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Volume 63, Number 4

Taking Great Cases: Lessons from the Rosenberg Case

May. 31, 2010—The most watched case of the 1952 Supreme Court Term was not Brown v. Board of Education, but the case of convicted atomic spies Julius and Ethel Rosenberg. Brown and Rosenberg demonstrate the Court’s different approaches toward taking “great cases.” The Brown Court is often criticized for having done too much; the Rosenberg Court is...

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Arbitration Clauses in CEO Employment Contracts: An Empirical and Theoretical Analysis

May. 31, 2010—A bill currently pending in Congress would render unenforceable mandatory arbitration clauses in all employment contracts. Some perceive these provisions as employer efforts to deprive employees of important legal rights. Company CEOs are firm employees, and, unlike most other firm employees, they can actually negotiate their employment contracts, very often with attorney assistance. Moreover, many...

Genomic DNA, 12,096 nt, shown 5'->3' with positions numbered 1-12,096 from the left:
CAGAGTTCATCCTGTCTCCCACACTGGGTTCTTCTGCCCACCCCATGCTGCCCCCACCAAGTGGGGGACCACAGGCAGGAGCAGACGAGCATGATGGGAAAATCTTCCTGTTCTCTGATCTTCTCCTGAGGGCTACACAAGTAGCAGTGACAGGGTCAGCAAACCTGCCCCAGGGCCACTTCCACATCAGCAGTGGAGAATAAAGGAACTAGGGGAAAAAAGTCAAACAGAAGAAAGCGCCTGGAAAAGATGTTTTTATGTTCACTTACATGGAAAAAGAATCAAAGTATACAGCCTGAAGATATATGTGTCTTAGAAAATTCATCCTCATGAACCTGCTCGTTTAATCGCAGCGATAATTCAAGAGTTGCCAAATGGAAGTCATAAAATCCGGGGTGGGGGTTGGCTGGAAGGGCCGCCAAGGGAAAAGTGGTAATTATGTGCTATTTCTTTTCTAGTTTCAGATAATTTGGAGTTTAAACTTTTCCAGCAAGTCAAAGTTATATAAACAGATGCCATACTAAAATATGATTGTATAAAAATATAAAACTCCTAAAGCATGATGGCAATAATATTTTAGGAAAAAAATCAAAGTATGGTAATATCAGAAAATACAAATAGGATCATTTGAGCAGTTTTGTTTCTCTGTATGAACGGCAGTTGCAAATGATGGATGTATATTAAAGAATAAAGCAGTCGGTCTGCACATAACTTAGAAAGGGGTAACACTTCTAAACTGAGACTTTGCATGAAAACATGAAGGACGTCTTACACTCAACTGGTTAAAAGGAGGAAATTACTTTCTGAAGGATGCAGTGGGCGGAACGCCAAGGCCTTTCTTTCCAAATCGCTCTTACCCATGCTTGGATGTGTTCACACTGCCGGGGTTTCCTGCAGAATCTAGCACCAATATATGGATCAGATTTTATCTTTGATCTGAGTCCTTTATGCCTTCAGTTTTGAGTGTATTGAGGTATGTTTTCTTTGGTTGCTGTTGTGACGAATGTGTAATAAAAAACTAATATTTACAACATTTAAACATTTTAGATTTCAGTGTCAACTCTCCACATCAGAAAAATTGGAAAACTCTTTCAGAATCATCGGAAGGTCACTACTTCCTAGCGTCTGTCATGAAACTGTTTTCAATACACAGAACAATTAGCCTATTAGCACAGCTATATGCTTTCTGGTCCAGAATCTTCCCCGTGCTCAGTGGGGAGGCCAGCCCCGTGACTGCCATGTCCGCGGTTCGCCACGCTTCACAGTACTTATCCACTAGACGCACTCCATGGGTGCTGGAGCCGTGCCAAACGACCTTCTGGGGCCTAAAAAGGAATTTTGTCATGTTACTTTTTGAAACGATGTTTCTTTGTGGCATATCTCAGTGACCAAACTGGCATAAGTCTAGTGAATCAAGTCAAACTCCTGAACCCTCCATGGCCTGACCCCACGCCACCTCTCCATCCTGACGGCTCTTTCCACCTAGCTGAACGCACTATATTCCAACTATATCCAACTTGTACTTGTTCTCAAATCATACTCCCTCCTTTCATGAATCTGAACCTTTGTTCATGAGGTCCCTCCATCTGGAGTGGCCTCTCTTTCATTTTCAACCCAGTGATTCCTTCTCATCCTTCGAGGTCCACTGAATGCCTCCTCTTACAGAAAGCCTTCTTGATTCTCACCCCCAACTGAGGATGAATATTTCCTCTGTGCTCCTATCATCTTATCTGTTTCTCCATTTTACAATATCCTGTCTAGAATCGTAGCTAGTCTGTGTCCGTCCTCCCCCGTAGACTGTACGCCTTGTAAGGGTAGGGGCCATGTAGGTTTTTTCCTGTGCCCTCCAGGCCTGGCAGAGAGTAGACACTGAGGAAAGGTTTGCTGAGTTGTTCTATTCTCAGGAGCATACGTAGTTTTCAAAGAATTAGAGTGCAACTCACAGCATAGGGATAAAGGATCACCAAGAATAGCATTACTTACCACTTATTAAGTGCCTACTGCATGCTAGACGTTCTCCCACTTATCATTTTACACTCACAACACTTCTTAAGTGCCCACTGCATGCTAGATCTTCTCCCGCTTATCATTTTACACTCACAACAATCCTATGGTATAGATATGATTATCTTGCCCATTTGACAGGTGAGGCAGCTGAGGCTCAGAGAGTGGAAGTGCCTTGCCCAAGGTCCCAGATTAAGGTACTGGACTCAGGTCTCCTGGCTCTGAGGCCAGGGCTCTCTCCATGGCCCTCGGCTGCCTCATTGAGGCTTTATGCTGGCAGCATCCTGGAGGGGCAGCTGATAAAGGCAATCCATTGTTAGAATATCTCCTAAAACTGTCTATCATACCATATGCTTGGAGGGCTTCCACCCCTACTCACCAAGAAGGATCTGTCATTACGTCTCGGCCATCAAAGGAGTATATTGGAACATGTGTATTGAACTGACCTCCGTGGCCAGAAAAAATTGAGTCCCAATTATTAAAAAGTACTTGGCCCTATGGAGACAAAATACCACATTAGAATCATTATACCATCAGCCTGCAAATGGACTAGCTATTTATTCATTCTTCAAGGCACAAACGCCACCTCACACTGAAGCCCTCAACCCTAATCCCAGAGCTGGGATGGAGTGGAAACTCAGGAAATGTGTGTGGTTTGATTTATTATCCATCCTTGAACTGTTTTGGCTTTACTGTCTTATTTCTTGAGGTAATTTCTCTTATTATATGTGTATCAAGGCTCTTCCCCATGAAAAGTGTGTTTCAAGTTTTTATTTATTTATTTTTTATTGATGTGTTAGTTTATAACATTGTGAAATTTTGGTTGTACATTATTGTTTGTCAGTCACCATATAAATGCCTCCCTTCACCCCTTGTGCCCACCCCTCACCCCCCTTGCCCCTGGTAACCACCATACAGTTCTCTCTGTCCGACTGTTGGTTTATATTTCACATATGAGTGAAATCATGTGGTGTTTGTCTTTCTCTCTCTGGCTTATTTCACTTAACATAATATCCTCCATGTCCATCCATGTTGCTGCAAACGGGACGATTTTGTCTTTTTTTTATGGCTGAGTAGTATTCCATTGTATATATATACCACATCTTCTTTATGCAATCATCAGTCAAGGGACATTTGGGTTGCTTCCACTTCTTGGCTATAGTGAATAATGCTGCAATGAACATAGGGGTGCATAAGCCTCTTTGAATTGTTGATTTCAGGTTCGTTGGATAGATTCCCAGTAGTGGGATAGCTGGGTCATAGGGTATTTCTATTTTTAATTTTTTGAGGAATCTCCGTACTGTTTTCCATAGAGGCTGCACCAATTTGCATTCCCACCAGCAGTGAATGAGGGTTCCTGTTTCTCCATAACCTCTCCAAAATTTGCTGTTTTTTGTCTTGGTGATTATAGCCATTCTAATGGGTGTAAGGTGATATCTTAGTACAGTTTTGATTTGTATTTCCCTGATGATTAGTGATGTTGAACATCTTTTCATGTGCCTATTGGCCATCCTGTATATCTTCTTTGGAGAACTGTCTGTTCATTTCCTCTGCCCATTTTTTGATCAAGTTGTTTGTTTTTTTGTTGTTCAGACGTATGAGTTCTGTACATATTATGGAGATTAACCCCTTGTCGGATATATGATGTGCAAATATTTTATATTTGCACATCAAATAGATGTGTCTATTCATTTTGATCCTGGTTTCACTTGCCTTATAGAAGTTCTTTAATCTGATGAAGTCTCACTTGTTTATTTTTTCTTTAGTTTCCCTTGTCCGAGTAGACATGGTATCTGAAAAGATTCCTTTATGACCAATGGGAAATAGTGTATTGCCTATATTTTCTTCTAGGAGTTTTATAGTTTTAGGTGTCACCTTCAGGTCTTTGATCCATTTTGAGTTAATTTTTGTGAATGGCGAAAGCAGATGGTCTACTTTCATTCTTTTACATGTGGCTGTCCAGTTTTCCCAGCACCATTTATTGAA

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Breach Is For Suckers

May. 31, 2010—This Article presents results from three experiments offering evidence that parties see breach of contract as a form of exploitation that makes disappointed promisees into “suckers.” In psychology, being a sucker turns on a three-part definition: betrayal, inequity, and intention. We used web-based questionnaires to test the effect of each of the three factors separately....

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